This study analyzed older women's (age 57–92, N = 32) descriptions of motivating triggers for physical activity. Among active women, activity was triggered by situations such as declining fitness levels, low bone density, more free time, fears about inadequate health care leading to self-care, expectations for reduced aches and pains, awareness of new community programs, and public reports of the health benefits. Semiactive women had doubts about the appropriateness of being active. Inactive people also experienced triggers but seemed firmly committed to a less active lifestyle by reminding themselves that retirement requires no commitments, exercise is not needed if you are healthy, exercise is not appropriate if you are ill, being very busy is a substitute activity, and serving others is less selfish. The findings suggest that active-living interventions might be more effectively aimed at semi active seniors who seem positively disposed to participating but need help to get started or to stay involved.
Susan K. Grimston, Jack R. Engsberg, Reinhard Kloiber and David A. Hanley
Increased incidence of stress fracture has been reported for amenorrheic runners, while some studies have reported decreased spinal bone mass in amenorrheic runners. Based on results from these studies, one tends to associate decreased spinal bone mass with an increased risk of stress fracture. The present study compared regional bone mass and external loads during running between six female runners reporting a history of stress fracture (seven tibial and three femoral neck) and eight female runners with no history of stress fracture. Dual photon absorptiometry measures indicated significantly greater spinal (L2-L4) and femoral neck bone mineral density in stress fracture subjects (p<0.05) but no differences between groups for tibial bone density. Normalized forces recorded from Kistler force plates indicated significantly greater vertical propulsive, maximal medial, lateral, and posterior forces for stress fracture subjects during running (p<0.05).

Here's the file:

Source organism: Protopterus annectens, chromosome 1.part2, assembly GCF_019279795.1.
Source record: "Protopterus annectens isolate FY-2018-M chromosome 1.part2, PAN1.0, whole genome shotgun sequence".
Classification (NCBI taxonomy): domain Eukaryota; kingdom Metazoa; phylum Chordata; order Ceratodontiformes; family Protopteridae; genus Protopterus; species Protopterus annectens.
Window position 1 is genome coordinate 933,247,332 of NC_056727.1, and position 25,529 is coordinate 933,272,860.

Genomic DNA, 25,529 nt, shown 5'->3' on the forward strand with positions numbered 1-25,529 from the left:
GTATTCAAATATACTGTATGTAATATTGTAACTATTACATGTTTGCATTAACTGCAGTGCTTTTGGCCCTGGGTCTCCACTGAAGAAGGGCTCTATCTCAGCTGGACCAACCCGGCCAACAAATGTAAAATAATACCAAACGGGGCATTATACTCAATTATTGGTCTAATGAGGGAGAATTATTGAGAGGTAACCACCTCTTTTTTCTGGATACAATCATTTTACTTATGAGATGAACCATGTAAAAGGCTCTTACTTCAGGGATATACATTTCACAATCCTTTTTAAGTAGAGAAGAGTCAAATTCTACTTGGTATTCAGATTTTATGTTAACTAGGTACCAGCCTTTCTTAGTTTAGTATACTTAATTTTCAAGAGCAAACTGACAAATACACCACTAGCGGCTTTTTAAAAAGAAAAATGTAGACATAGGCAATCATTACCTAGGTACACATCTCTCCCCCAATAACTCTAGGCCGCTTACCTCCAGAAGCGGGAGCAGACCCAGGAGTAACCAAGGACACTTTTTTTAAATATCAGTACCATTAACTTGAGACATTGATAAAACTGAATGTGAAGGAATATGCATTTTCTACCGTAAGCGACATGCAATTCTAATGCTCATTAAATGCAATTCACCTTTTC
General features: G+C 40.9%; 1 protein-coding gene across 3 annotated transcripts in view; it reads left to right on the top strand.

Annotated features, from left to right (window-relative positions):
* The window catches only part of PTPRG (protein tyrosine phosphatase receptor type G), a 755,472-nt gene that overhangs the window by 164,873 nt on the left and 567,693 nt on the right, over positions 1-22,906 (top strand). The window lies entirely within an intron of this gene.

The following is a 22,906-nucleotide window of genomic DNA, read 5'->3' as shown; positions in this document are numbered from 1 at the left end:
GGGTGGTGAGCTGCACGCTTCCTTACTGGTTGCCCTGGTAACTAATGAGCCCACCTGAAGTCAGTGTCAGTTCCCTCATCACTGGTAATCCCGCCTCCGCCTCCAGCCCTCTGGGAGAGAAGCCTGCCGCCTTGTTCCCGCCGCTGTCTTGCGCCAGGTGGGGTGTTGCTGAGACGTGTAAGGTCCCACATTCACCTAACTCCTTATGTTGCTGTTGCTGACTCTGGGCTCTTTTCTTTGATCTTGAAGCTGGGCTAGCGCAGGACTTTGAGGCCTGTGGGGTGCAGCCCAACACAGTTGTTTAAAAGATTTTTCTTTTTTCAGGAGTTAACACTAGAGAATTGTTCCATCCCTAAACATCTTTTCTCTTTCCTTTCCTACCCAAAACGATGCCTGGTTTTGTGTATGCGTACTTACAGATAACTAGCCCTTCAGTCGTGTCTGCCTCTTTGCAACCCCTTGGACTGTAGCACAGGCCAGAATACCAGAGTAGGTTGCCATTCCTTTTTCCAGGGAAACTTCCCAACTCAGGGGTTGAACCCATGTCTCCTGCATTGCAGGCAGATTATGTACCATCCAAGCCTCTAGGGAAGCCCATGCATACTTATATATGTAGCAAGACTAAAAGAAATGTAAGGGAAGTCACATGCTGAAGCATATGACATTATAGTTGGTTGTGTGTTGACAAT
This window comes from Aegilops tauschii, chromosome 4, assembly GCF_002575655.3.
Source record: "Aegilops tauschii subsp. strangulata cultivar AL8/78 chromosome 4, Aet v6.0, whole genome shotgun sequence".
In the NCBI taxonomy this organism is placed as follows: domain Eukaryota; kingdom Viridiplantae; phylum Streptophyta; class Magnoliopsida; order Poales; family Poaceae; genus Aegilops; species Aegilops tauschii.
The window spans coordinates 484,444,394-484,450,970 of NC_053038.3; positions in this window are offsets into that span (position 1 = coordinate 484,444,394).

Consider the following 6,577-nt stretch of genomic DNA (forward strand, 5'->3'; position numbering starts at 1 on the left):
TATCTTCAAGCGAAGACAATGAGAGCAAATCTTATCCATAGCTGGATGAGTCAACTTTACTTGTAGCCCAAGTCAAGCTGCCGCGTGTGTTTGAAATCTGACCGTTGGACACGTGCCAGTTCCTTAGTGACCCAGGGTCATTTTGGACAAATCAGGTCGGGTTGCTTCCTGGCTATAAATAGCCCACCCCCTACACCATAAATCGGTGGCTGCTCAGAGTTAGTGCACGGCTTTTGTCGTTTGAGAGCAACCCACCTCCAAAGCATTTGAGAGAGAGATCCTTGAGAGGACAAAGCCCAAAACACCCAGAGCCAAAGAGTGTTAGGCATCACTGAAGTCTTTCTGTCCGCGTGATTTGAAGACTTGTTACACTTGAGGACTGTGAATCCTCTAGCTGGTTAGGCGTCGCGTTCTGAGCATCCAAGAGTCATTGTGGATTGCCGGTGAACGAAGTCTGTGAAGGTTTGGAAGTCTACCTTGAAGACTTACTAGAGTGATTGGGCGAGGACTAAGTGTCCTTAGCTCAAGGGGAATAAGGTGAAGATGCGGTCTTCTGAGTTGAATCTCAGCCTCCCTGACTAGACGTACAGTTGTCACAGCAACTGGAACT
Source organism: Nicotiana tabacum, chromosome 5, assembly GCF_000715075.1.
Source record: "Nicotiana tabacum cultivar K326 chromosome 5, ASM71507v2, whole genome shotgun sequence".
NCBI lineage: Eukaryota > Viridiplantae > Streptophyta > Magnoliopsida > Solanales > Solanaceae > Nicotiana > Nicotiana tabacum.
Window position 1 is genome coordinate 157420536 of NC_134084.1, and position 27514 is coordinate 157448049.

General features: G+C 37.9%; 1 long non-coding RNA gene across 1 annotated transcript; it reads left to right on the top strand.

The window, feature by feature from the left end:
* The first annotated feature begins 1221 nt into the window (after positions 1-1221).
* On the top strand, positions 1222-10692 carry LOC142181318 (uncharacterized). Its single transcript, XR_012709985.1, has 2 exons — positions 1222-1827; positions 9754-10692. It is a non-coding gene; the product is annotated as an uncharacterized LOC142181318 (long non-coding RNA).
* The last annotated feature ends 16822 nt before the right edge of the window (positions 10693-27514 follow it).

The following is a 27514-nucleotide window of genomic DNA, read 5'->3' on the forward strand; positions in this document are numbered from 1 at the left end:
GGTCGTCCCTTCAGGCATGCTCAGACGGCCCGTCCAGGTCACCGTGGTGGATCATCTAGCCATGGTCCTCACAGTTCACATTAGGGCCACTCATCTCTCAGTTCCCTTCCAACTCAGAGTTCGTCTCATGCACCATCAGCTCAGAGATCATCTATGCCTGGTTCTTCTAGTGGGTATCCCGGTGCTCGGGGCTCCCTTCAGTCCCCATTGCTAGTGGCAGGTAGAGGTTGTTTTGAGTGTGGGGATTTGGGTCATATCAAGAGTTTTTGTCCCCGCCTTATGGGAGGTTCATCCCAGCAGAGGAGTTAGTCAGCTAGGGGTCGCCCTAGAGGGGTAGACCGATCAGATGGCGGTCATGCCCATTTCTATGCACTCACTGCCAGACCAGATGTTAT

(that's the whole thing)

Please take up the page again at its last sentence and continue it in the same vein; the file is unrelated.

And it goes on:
Peter N. Wiebe, Cameron J.R. Blimkie, Nathalie Farpour-Lambert, Julie Briody, Helen Woodhead, Chris Cowell and Robert Howman-Giles
The correlates and determinants of total body (TB), femoral neck (FN), greater trochanter (GT) and leg areal bone mineral density (aBMD), and FN volumetric (vol) BMD were investigated in 42 healthy 6–10-year-old girls. Predictor variables included age, height, weight, lean tissue mass (LTM), fat mass, percent body fat, physical activity level, calcium intake, isokinetic knee flexion and extension strength and endocrine (E2) status. Bone density and body composition were determined by dual energy-x-ray absorptiometry (DEXA), and pubertal status was self-determined. LTM, weight, age, knee extensor strength and fat mass were significantly correlated (Pearson correlation coefficients; 0.36 £ r ‡ 0.62) with TBaBMD. These same variables with the addition of height and knee flexor strength were significantly correlated (0.33 £ r ‡ 0.77) with leg aBMD. Only LTM correlated significantly with FNaBMD and none of the independent variables correlated with FNvolBMD or GTaBMD. Only LTM entered as a significant predictor in multiple linear regression analysis (R 2 = 46.7%) for TBaBMD. In conclusion, estradiol status, dietary calcium intake and physical activity level appeared not to be important predictors of BMD in this population, whereas LTM was consistently correlated with most BMD measures and was the single significant determinant of TBaBMD in this study.